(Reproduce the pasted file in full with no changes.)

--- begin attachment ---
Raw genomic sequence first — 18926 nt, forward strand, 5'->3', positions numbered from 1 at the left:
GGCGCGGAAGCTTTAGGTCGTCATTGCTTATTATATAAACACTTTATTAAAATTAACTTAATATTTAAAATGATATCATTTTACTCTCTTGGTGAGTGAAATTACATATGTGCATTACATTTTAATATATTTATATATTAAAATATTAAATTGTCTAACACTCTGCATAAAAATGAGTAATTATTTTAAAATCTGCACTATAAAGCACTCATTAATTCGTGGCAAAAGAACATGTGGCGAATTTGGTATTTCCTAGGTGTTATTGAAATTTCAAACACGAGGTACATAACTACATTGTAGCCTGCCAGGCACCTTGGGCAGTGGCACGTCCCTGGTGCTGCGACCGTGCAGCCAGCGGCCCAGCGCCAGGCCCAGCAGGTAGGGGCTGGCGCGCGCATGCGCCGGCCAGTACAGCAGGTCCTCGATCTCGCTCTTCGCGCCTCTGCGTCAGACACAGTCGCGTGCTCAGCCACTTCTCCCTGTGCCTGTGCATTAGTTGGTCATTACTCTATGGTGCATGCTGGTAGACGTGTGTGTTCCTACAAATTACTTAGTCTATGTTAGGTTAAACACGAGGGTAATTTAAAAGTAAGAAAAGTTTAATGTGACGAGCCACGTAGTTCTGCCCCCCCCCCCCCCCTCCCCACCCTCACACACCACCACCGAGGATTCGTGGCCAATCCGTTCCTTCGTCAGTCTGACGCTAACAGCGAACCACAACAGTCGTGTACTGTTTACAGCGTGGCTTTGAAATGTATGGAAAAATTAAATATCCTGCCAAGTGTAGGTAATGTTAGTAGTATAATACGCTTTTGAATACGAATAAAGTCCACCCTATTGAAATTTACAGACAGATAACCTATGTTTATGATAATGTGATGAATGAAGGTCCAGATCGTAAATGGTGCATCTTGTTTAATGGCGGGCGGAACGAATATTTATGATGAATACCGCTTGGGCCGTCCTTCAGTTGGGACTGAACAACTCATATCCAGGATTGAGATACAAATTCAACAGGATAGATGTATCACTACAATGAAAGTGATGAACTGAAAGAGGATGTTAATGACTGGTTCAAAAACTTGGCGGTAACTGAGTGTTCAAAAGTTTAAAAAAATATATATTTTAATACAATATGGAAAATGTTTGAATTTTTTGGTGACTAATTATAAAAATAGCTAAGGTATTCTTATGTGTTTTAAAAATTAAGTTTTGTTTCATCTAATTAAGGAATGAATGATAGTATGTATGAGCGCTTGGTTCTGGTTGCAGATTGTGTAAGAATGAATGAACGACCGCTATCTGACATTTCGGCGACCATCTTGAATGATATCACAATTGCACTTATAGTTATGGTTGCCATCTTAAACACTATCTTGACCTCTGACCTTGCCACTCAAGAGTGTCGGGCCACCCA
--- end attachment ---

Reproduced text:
Raw genomic sequence first — 18926 nt, forward strand, 5'->3', positions numbered from 1 at the left:
GGCGCGGAAGCTTTAGGTCGTCATTGCTTATTATATAAACACTTTATTAAAATTAACTTAATATTTAAAATGATATCATTTTACTCTCTTGGTGAGTGAAATTACATATGTGCATTACATTTTAATATATTTATATATTAAAATATTAAATTGTCTAACACTCTGCATAAAAATGAGTAATTATTTTAAAATCTGCACTATAAAGCACTCATTAATTCGTGGCAAAAGAACATGTGGCGAATTTGGTATTTCCTAGGTGTTATTGAAATTTCAAACACGAGGTACATAACTACATTGTAGCCTGCCAGGCACCTTGGGCAGTGGCACGTCCCTGGTGCTGCGACCGTGCAGCCAGCGGCCCAGCGCCAGGCCCAGCAGGTAGGGGCTGGCGCGCGCATGCGCCGGCCAGTACAGCAGGTCCTCGATCTCGCTCTTCGCGCCTCTGCGTCAGACACAGTCGCGTGCTCAGCCACTTCTCCCTGTGCCTGTGCATTAGTTGGTCATTACTCTATGGTGCATGCTGGTAGACGTGTGTGTTCCTACAAATTACTTAGTCTATGTTAGGTTAAACACGAGGGTAATTTAAAAGTAAGAAAAGTTTAATGTGACGAGCCACGTAGTTCTGCCCCCCCCCCCCCCCTCCCCACCCTCACACACCACCACCGAGGATTCGTGGCCAATCCGTTCCTTCGTCAGTCTGACGCTAACAGCGAACCACAACAGTCGTGTACTGTTTACAGCGTGGCTTTGAAATGTATGGAAAAATTAAATATCCTGCCAAGTGTAGGTAATGTTAGTAGTATAATACGCTTTTGAATACGAATAAAGTCCACCCTATTGAAATTTACAGACAGATAACCTATGTTTATGATAATGTGATGAATGAAGGTCCAGATCGTAAATGGTGCATCTTGTTTAATGGCGGGCGGAACGAATATTTATGATGAATACCGCTTGGGCCGTCCTTCAGTTGGGACTGAACAACTCATATCCAGGATTGAGATACAAATTCAACAGGATAGATGTATCACTACAATGAAAGTGATGAACTGAAAGAGGATGTTAATGACTGGTTCAAAAACTTGGCGGTAACTGAGTGTTCAAAAGTTTAAAAAAATATATATTTTAATACAATATGGAAAATGTTTGAATTTTTTGGTGACTAATTATAAAAATAGCTAAGGTATTCTTATGTGTTTTAAAAATTAAGTTTTGTTTCATCTAATTAAGGAATGAATGATAGTATGTATGAGCGCTTGGTTCTGGTTGCAGATTGTGTAAGAATGAATGAACGACCGCTATCTGACATTTCGGCGACCATCTTGAATGATATCACAATTGCACTTATAGTTATGGTTGCCATCTTAAACACTATCTTGACCTCTGACCTTGCCACTCAAGAGTGTCGGGCCACCCA